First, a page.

"They take matters into their hands. That's how Diepsloot is."
This is part three of my interview with Confidence. You can find part one here and part two here.
Confidence will graduate with a diploma in accounting in March. Then, she plans to return to university for one more year (her fourth year) to obtain a degree. After that, she hopes to get a job in financial management.
I asked Confidence about her goals for the future, the old "where do you see yourself in five years" and she replied, without hesitation, that she wants to get out of Diepsloot and that she wants to get her family out of Diepsloot as well. She wants to send her parents to live on a farm because "they love animals." She also wants to make sure her brothers attend university.
I was a little surprised that she replied that way. Not completely surprised because I have been to Diepsloot and I can't imagine living there, but throughout our talks Confidence has never mentioned anything negative about Diepsloot. In fact, I am pretty sure she had told me once that she liked attending the Diepsloot Combined School and that she thought it was a good school. But in hindsight, it all made sense, how and why Confidence was able to survive the starvation, the rats and the disingenuous pastor, when I am pretty sure most of us would have given up, it's because if she gave up and left school she thought she'd be destined to a life spent in Diepsloot, and she's probably right. With 25% unemployment in this country being a hard worker and a loyal employee is not enough. You have to have skills and education and even with those things it can still be a challenge.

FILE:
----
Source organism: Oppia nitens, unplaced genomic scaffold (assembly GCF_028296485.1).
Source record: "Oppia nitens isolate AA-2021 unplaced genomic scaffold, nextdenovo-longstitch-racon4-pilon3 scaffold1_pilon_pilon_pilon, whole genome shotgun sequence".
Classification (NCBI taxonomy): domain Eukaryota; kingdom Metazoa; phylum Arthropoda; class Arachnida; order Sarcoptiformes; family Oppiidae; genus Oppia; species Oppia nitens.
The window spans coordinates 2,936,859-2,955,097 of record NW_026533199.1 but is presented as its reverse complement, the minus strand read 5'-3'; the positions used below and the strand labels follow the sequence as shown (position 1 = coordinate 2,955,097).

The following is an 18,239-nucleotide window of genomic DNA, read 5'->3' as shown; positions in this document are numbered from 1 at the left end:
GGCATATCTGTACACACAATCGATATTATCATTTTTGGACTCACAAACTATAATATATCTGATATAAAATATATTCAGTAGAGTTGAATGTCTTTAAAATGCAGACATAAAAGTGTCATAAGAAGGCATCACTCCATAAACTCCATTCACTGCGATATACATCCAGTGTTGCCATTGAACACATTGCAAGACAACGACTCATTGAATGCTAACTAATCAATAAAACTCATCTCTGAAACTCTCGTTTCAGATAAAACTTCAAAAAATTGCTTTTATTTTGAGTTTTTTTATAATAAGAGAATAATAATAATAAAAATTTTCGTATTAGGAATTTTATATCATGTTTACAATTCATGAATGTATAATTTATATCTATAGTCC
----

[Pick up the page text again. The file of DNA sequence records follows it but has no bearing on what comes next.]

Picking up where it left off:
This is the essence of Confidence, she is not just working hard for the sake of working hard, like a lot of us. She has a plan and even if that plan involves a lot of suffering or giving up hopes of a career in art to instead study accounting she will do it. Whatever it takes.
|Confidence has her learner's permit but she had never driven a car before, so I gave her a driving lesson in a practically abandoned parking lot.|
But the issue that Confidence told me about and the one that I think she finds the most upsetting is vigilante justice. My words, not hers.
Confidence said that one morning when she was in matric (grade 12) she heard noise outside of her house. When she went to investigate she saw a mob of people chasing and beating a man. He was hit in the face with a brick and he was killed as Confidence and her brother watched. He had been caught trying to steal a car.
Another time, there was a rumor that a man was raping children and so members of the community killed him by necklacing. Meaning a tire was pulled over his head, pinning his arms to his body, he was doused in petrol (gasoline) and set on fire. Confidence didn't see this happen but she said she smelled it.
And then once, after a series of robberies where electronics and appliances were taken from homes in Diepsloot, the suspected thief's shack was burned to the ground with him trapped inside.
The day after Confidence told me these stories, I was with Gift and I mentioned this mob violence to him. "Oh yes," he said, " I once saw a group of people beat a man in Diepsloot (Gift once lived in Diepsloot.) "In Diepsloot" he told me, "you must not break the law."
|Students at the Diepsloot Combined School|